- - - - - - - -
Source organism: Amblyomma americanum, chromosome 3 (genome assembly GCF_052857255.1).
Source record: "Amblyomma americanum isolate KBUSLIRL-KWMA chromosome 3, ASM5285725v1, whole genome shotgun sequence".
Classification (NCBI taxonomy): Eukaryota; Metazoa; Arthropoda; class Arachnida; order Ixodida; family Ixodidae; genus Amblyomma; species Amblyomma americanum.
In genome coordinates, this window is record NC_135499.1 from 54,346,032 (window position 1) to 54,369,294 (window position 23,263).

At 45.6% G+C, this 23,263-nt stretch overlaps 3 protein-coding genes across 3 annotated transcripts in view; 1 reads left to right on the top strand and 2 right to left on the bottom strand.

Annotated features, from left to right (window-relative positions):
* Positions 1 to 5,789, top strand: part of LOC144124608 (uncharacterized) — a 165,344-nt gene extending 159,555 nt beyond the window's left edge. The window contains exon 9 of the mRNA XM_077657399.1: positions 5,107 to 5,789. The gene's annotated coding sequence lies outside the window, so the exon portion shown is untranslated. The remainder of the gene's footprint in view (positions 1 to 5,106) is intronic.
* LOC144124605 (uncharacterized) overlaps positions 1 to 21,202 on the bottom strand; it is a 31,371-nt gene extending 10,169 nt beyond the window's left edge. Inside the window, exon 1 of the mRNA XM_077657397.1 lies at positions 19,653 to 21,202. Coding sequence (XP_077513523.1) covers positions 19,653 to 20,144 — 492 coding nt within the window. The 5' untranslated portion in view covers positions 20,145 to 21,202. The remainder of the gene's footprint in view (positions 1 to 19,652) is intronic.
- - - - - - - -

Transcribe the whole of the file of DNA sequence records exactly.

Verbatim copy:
Source organism: Amblyomma americanum, chromosome 3 (genome assembly GCF_052857255.1).
Source record: "Amblyomma americanum isolate KBUSLIRL-KWMA chromosome 3, ASM5285725v1, whole genome shotgun sequence".
Classification (NCBI taxonomy): Eukaryota; Metazoa; Arthropoda; class Arachnida; order Ixodida; family Ixodidae; genus Amblyomma; species Amblyomma americanum.
In genome coordinates, this window is record NC_135499.1 from 54,346,032 (window position 1) to 54,369,294 (window position 23,263).

At 45.6% G+C, this 23,263-nt stretch overlaps 3 protein-coding genes across 3 annotated transcripts in view; 1 reads left to right on the top strand and 2 right to left on the bottom strand.

Annotated features, from left to right (window-relative positions):
* Positions 1 to 5,789, top strand: part of LOC144124608 (uncharacterized) — a 165,344-nt gene extending 159,555 nt beyond the window's left edge. The window contains exon 9 of the mRNA XM_077657399.1: positions 5,107 to 5,789. The gene's annotated coding sequence lies outside the window, so the exon portion shown is untranslated. The remainder of the gene's footprint in view (positions 1 to 5,106) is intronic.
* LOC144124605 (uncharacterized) overlaps positions 1 to 21,202 on the bottom strand; it is a 31,371-nt gene extending 10,169 nt beyond the window's left edge. Inside the window, exon 1 of the mRNA XM_077657397.1 lies at positions 19,653 to 21,202. Coding sequence (XP_077513523.1) covers positions 19,653 to 20,144 — 492 coding nt within the window. The 5' untranslated portion in view covers positions 20,145 to 21,202. The remainder of the gene's footprint in view (positions 1 to 19,652) is intronic.